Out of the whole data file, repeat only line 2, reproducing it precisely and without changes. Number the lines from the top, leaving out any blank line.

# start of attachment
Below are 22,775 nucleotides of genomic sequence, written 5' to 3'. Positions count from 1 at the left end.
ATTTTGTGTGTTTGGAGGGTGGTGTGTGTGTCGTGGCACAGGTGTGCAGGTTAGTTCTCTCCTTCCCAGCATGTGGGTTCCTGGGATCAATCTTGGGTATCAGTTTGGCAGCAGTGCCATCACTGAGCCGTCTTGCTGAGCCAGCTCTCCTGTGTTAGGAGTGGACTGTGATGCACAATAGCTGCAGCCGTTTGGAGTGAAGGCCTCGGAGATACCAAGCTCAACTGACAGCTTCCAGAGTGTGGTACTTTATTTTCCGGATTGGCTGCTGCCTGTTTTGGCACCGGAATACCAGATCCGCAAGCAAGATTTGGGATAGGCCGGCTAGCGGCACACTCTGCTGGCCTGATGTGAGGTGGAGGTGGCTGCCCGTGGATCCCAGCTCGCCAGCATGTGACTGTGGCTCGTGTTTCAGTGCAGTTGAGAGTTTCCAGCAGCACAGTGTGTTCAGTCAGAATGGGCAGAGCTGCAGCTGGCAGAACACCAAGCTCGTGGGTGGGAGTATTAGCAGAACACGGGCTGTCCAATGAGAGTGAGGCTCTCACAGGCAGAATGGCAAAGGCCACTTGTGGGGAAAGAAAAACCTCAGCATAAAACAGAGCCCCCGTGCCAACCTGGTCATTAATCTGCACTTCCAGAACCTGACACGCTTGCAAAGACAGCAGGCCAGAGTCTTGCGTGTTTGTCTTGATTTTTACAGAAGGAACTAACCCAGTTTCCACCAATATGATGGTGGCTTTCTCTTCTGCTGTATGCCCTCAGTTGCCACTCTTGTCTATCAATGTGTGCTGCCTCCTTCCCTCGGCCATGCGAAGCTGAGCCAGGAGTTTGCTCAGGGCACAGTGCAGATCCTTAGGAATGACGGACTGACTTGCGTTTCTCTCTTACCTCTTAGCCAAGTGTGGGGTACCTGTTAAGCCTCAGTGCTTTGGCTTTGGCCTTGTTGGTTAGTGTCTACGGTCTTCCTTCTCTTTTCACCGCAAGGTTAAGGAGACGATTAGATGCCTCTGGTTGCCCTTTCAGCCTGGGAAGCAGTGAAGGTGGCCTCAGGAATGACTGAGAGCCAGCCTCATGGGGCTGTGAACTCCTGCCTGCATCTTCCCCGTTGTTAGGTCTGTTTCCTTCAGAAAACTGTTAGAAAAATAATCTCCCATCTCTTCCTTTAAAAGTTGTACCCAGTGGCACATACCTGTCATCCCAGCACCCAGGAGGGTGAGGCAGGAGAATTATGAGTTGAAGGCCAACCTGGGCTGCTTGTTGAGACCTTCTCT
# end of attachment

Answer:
ATTTTGTGTGTTTGGAGGGTGGTGTGTGTGTCGTGGCACAGGTGTGCAGGTTAGTTCTCTCCTTCCCAGCATGTGGGTTCCTGGGATCAATCTTGGGTATCAGTTTGGCAGCAGTGCCATCACTGAGCCGTCTTGCTGAGCCAGCTCTCCTGTGTTAGGAGTGGACTGTGATGCACAATAGCTGCAGCCGTTTGGAGTGAAGGCCTCGGAGATACCAAGCTCAACTGACAGCTTCCAGAGTGTGGTACTTTATTTTCCGGATTGGCTGCTGCCTGTTTTGGCACCGGAATACCAGATCCGCAAGCAAGATTTGGGATAGGCCGGCTAGCGGCACACTCTGCTGGCCTGATGTGAGGTGGAGGTGGCTGCCCGTGGATCCCAGCTCGCCAGCATGTGACTGTGGCTCGTGTTTCAGTGCAGTTGAGAGTTTCCAGCAGCACAGTGTGTTCAGTCAGAATGGGCAGAGCTGCAGCTGGCAGAACACCAAGCTCGTGGGTGGGAGTATTAGCAGAACACGGGCTGTCCAATGAGAGTGAGGCTCTCACAGGCAGAATGGCAAAGGCCACTTGTGGGGAAAGAAAAACCTCAGCATAAAACAGAGCCCCCGTGCCAACCTGGTCATTAATCTGCACTTCCAGAACCTGACACGCTTGCAAAGACAGCAGGCCAGAGTCTTGCGTGTTTGTCTTGATTTTTACAGAAGGAACTAACCCAGTTTCCACCAATATGATGGTGGCTTTCTCTTCTGCTGTATGCCCTCAGTTGCCACTCTTGTCTATCAATGTGTGCTGCCTCCTTCCCTCGGCCATGCGAAGCTGAGCCAGGAGTTTGCTCAGGGCACAGTGCAGATCCTTAGGAATGACGGACTGACTTGCGTTTCTCTCTTACCTCTTAGCCAAGTGTGGGGTACCTGTTAAGCCTCAGTGCTTTGGCTTTGGCCTTGTTGGTTAGTGTCTACGGTCTTCCTTCTCTTTTCACCGCAAGGTTAAGGAGACGATTAGATGCCTCTGGTTGCCCTTTCAGCCTGGGAAGCAGTGAAGGTGGCCTCAGGAATGACTGAGAGCCAGCCTCATGGGGCTGTGAACTCCTGCCTGCATCTTCCCCGTTGTTAGGTCTGTTTCCTTCAGAAAACTGTTAGAAAAATAATCTCCCATCTCTTCCTTTAAAAGTTGTACCCAGTGGCACATACCTGTCATCCCAGCACCCAGGAGGGTGAGGCAGGAGAATTATGAGTTGAAGGCCAACCTGGGCTGCTTGTTGAGACCTTCTCT